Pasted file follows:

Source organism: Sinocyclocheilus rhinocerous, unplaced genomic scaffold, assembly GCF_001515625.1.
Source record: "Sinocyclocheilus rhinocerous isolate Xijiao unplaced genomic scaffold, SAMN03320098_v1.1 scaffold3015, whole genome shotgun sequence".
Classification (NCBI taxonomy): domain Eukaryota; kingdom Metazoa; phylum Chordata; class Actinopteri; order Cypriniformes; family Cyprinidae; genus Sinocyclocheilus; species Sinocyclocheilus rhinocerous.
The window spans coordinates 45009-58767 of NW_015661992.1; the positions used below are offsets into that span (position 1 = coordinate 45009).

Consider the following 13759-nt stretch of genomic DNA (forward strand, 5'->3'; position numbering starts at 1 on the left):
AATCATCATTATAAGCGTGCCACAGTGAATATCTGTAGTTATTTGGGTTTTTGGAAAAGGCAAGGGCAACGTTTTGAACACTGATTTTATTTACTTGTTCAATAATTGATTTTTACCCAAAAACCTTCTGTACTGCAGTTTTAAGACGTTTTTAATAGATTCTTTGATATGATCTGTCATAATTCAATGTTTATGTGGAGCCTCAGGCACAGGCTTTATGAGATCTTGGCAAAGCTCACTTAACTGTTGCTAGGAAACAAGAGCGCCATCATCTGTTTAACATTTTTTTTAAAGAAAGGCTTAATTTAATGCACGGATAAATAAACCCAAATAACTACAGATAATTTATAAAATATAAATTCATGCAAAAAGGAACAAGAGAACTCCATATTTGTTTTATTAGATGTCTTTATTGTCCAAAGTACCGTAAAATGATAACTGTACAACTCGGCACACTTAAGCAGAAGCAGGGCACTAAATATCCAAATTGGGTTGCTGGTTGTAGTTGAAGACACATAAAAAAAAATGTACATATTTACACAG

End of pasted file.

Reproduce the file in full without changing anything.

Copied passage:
Source organism: Sinocyclocheilus rhinocerous, unplaced genomic scaffold, assembly GCF_001515625.1.
Source record: "Sinocyclocheilus rhinocerous isolate Xijiao unplaced genomic scaffold, SAMN03320098_v1.1 scaffold3015, whole genome shotgun sequence".
Classification (NCBI taxonomy): domain Eukaryota; kingdom Metazoa; phylum Chordata; class Actinopteri; order Cypriniformes; family Cyprinidae; genus Sinocyclocheilus; species Sinocyclocheilus rhinocerous.
The window spans coordinates 45009-58767 of NW_015661992.1; the positions used below are offsets into that span (position 1 = coordinate 45009).

Consider the following 13759-nt stretch of genomic DNA (forward strand, 5'->3'; position numbering starts at 1 on the left):
AATCATCATTATAAGCGTGCCACAGTGAATATCTGTAGTTATTTGGGTTTTTGGAAAAGGCAAGGGCAACGTTTTGAACACTGATTTTATTTACTTGTTCAATAATTGATTTTTACCCAAAAACCTTCTGTACTGCAGTTTTAAGACGTTTTTAATAGATTCTTTGATATGATCTGTCATAATTCAATGTTTATGTGGAGCCTCAGGCACAGGCTTTATGAGATCTTGGCAAAGCTCACTTAACTGTTGCTAGGAAACAAGAGCGCCATCATCTGTTTAACATTTTTTTTAAAGAAAGGCTTAATTTAATGCACGGATAAATAAACCCAAATAACTACAGATAATTTATAAAATATAAATTCATGCAAAAAGGAACAAGAGAACTCCATATTTGTTTTATTAGATGTCTTTATTGTCCAAAGTACCGTAAAATGATAACTGTACAACTCGGCACACTTAAGCAGAAGCAGGGCACTAAATATCCAAATTGGGTTGCTGGTTGTAGTTGAAGACACATAAAAAAAAATGTACATATTTACACAG